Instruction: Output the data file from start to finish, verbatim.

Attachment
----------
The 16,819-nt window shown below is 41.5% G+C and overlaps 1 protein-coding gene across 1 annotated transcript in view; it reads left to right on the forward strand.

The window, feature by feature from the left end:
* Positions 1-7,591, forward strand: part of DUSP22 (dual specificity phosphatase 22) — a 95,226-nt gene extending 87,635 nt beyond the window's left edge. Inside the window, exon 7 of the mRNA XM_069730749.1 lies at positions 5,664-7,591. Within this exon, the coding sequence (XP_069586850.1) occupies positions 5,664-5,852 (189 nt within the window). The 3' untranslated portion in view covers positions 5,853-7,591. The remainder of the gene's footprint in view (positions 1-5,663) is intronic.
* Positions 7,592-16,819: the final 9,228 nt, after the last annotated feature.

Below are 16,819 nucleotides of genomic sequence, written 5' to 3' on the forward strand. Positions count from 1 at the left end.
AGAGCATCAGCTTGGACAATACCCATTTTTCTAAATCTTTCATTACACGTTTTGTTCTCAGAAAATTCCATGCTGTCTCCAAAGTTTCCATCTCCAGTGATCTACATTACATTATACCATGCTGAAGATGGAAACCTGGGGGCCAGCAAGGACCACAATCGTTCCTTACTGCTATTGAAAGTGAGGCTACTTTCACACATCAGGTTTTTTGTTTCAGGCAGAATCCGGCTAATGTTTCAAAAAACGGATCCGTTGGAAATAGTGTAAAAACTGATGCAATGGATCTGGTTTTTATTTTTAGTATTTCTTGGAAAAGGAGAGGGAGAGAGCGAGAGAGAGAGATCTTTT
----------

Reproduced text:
The 16,819-nt window shown below is 41.5% G+C and overlaps 1 protein-coding gene across 1 annotated transcript in view; it reads left to right on the forward strand.

The window, feature by feature from the left end:
* Positions 1-7,591, forward strand: part of DUSP22 (dual specificity phosphatase 22) — a 95,226-nt gene extending 87,635 nt beyond the window's left edge. Inside the window, exon 7 of the mRNA XM_069730749.1 lies at positions 5,664-7,591. Within this exon, the coding sequence (XP_069586850.1) occupies positions 5,664-5,852 (189 nt within the window). The 3' untranslated portion in view covers positions 5,853-7,591. The remainder of the gene's footprint in view (positions 1-5,663) is intronic.
* Positions 7,592-16,819: the final 9,228 nt, after the last annotated feature.

Below are 16,819 nucleotides of genomic sequence, written 5' to 3' on the forward strand. Positions count from 1 at the left end.
AGAGCATCAGCTTGGACAATACCCATTTTTCTAAATCTTTCATTACACGTTTTGTTCTCAGAAAATTCCATGCTGTCTCCAAAGTTTCCATCTCCAGTGATCTACATTACATTATACCATGCTGAAGATGGAAACCTGGGGGCCAGCAAGGACCACAATCGTTCCTTACTGCTATTGAAAGTGAGGCTACTTTCACACATCAGGTTTTTTGTTTCAGGCAGAATCCGGCTAATGTTTCAAAAAACGGATCCGTTGGAAATAGTGTAAAAACTGATGCAATGGATCTGGTTTTTATTTTTAGTATTTCTTGGAAAAGGAGAGGGAGAGAGCGAGAGAGAGAGATCTTTT